Sibling rivalries are competitive.

In the case of junior midfielder Rachel Corboz, the rivalry is with her older sister Daphne Corboz, and their competition comes at the highest levels of women’s soccer.
This season, Georgetown’s (20-3-3, 6-1-2 Big East) success has given Corboz a leg-up in the sibling rivalry.

“They have both told me they’re pretty jealous about how far I’ve gone, and that we’re in the Final Four,” Corboz said of her siblings, Daphne and Mael. “Neither of them have made it that far.”

Corboz — who ranked first in the nation in assists this year — has led the Hoyas to a dream of a season, in which the team lifted its first Big East Championship trophy and qualified for its first College Cup.

Her playmaking, pass-pinging style has melded beautifully with Georgetown’s multifaceted attack, and her passing and technical ability has unlocked previously steadfast defenses all season. Her 16 assists in a single season rank second in program history.

And when the Hoyas have needed it most, her long-range finishes, often from free kicks, have become the norm.

“My brother, Rachel and I have always worked on free kicks and corners, and Rachel used to always have this knack for scoring,” Daphne Corboz said. “We’ve seen it before. Mael and I are not surprised at all that Rachel has been putting away these free kicks and corners because she was always very good at it.”

The Hoyas traveled to San Jose this past weekend to take their place as one of the country’s best teams in the fight for a national title, and Daphne Corboz, who recently won the Football Association Women’s Super League trophy with Manchester City, knew she had to be there.

“I am extremely proud of what Rachel’s done and the program,” Daphne Corboz said. “When I left it was really unimaginable for us to reach the Final Four and this year they’ve done it. And they’ve beaten a lot of really good teams twice.”

Corboz has racked up individual honors this season, including a recent selection as a MAC Hermann Trophy Semifinalist, one of 15 players still in contention for the sport’s highest individual award. She was also named an NSCAA First Team All-American.

But beyond any individual accolades, Corboz has grown impressively into her role as a leader on the team.

“When I played with Rachel as a freshman, she was your typical freshman. Having me there, I was very hard on her, and Dave will attest to that,” Daphne Corboz said about Head Coach Dave Nolan’s perspective on their relationship. “I think I knew how good she was and I knew she was one of our best players even as a freshman, and she needed to play that way.”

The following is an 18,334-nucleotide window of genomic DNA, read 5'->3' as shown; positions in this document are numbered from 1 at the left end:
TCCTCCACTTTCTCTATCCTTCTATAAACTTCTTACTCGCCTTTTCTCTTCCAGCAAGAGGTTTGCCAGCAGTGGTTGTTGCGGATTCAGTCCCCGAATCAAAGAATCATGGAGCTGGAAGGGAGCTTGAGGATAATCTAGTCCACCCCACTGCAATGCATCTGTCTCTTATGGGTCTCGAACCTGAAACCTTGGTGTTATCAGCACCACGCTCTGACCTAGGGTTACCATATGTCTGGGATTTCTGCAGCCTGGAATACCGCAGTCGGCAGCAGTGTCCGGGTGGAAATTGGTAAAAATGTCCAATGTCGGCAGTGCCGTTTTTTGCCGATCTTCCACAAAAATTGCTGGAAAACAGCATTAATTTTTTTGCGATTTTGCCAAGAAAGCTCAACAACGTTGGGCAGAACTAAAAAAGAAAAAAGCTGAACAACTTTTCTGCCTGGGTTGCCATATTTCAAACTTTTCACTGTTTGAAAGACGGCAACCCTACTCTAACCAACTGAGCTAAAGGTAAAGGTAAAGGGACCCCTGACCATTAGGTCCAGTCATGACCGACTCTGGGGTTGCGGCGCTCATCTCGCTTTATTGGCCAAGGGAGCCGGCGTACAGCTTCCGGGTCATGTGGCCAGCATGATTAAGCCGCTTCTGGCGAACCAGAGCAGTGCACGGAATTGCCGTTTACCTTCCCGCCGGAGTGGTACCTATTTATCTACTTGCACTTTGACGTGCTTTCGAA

Now, having led the team to the most wins and goals scored in program history, Corboz, always the shyer of the two, has shown Nolan and the team her ability to lead.

After a disappointing 2015 campaign, Corboz helped keep the team motivated and driven through spring, summer and preseason trainings and workouts by coining the phrase #whywesweat, embodying a commitment to win the Big East Championship; a 2-0 victory over Marquette on a sunny November day at Shaw Field sealed the deal.

“Last year we didn’t have the season we were hoping to have,” Corboz said. “We lost in PKs in the semis of the Big East and then the first round of the NCAAs, so coming into this season we all wanted revenge and to prove we were better than what we did last year. And that has led us to some of this success we’ve had this year.”

Corboz provided one of the early moments of the season on the road against then-No. 12 Rutgers. Less than a minute into overtime, she found herself in space a few yards outside the box, and hammered a shot over the keeper to deliver Georgetown its first marquee win of the season.

In the next couple weeks, the team would go on to beat No. 3 Virginia and No. 1 West Virginia. The victory over UVA was punctuated by the Hoyas’ winning goal, a Corboz free kick from 30 yards out that sealed what was then the biggest win in program history.

Her 38 points on the season rank third in Georgetown single-season history, behind only Daphne Corboz in 2012 and 2014, with 44 and 42, respectively.

In the Corboz household, soccer has always been a family affair. Competitive matches of soccer and tennis at their New Jersey home often pit Mael and Daphne Corboz against Rachel and Michel Corboz, their father.

Mael Corboz, who played soccer for the University of Maryland, now plays in Europe with MSV Duisburg in the third division of the German Bundesliga.

Nolan realizes the influence the Corboz family has had on Georgetown women’s soccer, and joked about wanting more Corboz sisters that could one day play for the team.

“I wish her parents had more kids,” Nolan said. “I’m tempted to send a bucket of oysters to the Corboz household, but I think Mrs. Corboz wouldn’t be happy. My greatest regret is that they actually wasted time having a son. They should have had three daughters.”

In fact, in deciding between Georgetown and the more local Rutgers University, a major factor for Corboz was the desire to play with her sister. The two went to different high schools, so the opportunity was a rare one.

For Nolan, despite the differences between the two, which include Corboz’s greater proclivity for passing and Daphne’s affinity for being heard before seen, there remains one clear similarity between the two.

“They both really love the game,” Nolan said. “The happiest that they will be is when they’re on a soccer field.”

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